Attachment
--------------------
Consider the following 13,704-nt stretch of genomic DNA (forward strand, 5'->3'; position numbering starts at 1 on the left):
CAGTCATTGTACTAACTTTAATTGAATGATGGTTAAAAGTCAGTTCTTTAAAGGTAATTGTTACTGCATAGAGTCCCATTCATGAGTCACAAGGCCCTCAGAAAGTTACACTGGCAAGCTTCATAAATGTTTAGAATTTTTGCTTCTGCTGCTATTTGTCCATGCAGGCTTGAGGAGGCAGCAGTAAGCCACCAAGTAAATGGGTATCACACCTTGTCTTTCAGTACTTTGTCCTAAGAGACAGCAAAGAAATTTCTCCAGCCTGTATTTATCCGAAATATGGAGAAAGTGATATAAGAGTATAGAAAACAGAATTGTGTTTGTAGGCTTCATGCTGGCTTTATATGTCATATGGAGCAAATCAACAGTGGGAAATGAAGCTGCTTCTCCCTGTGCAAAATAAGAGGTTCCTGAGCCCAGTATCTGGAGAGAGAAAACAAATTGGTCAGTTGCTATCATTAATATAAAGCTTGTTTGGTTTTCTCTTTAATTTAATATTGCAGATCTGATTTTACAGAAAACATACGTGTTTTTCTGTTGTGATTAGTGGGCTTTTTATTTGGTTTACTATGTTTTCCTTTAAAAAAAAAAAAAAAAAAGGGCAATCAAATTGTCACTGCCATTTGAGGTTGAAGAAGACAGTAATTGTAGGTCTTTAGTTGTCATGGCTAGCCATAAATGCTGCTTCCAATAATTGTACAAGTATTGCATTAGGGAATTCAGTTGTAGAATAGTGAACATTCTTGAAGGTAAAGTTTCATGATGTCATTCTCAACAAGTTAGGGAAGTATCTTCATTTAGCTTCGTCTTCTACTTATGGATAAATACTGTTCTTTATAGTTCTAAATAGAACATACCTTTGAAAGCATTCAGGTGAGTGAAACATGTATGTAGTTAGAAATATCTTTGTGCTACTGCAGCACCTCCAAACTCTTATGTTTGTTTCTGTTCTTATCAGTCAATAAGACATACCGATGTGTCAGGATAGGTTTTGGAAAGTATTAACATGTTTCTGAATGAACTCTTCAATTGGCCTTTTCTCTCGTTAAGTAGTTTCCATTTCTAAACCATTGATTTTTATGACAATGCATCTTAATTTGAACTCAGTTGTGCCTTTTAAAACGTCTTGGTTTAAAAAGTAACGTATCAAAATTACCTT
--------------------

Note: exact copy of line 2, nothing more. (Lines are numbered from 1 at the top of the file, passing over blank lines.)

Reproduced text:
CAGTCATTGTACTAACTTTAATTGAATGATGGTTAAAAGTCAGTTCTTTAAAGGTAATTGTTACTGCATAGAGTCCCATTCATGAGTCACAAGGCCCTCAGAAAGTTACACTGGCAAGCTTCATAAATGTTTAGAATTTTTGCTTCTGCTGCTATTTGTCCATGCAGGCTTGAGGAGGCAGCAGTAAGCCACCAAGTAAATGGGTATCACACCTTGTCTTTCAGTACTTTGTCCTAAGAGACAGCAAAGAAATTTCTCCAGCCTGTATTTATCCGAAATATGGAGAAAGTGATATAAGAGTATAGAAAACAGAATTGTGTTTGTAGGCTTCATGCTGGCTTTATATGTCATATGGAGCAAATCAACAGTGGGAAATGAAGCTGCTTCTCCCTGTGCAAAATAAGAGGTTCCTGAGCCCAGTATCTGGAGAGAGAAAACAAATTGGTCAGTTGCTATCATTAATATAAAGCTTGTTTGGTTTTCTCTTTAATTTAATATTGCAGATCTGATTTTACAGAAAACATACGTGTTTTTCTGTTGTGATTAGTGGGCTTTTTATTTGGTTTACTATGTTTTCCTTTAAAAAAAAAAAAAAAAAAGGGCAATCAAATTGTCACTGCCATTTGAGGTTGAAGAAGACAGTAATTGTAGGTCTTTAGTTGTCATGGCTAGCCATAAATGCTGCTTCCAATAATTGTACAAGTATTGCATTAGGGAATTCAGTTGTAGAATAGTGAACATTCTTGAAGGTAAAGTTTCATGATGTCATTCTCAACAAGTTAGGGAAGTATCTTCATTTAGCTTCGTCTTCTACTTATGGATAAATACTGTTCTTTATAGTTCTAAATAGAACATACCTTTGAAAGCATTCAGGTGAGTGAAACATGTATGTAGTTAGAAATATCTTTGTGCTACTGCAGCACCTCCAAACTCTTATGTTTGTTTCTGTTCTTATCAGTCAATAAGACATACCGATGTGTCAGGATAGGTTTTGGAAAGTATTAACATGTTTCTGAATGAACTCTTCAATTGGCCTTTTCTCTCGTTAAGTAGTTTCCATTTCTAAACCATTGATTTTTATGACAATGCATCTTAATTTGAACTCAGTTGTGCCTTTTAAAACGTCTTGGTTTAAAAAGTAACGTATCAAAATTACCTT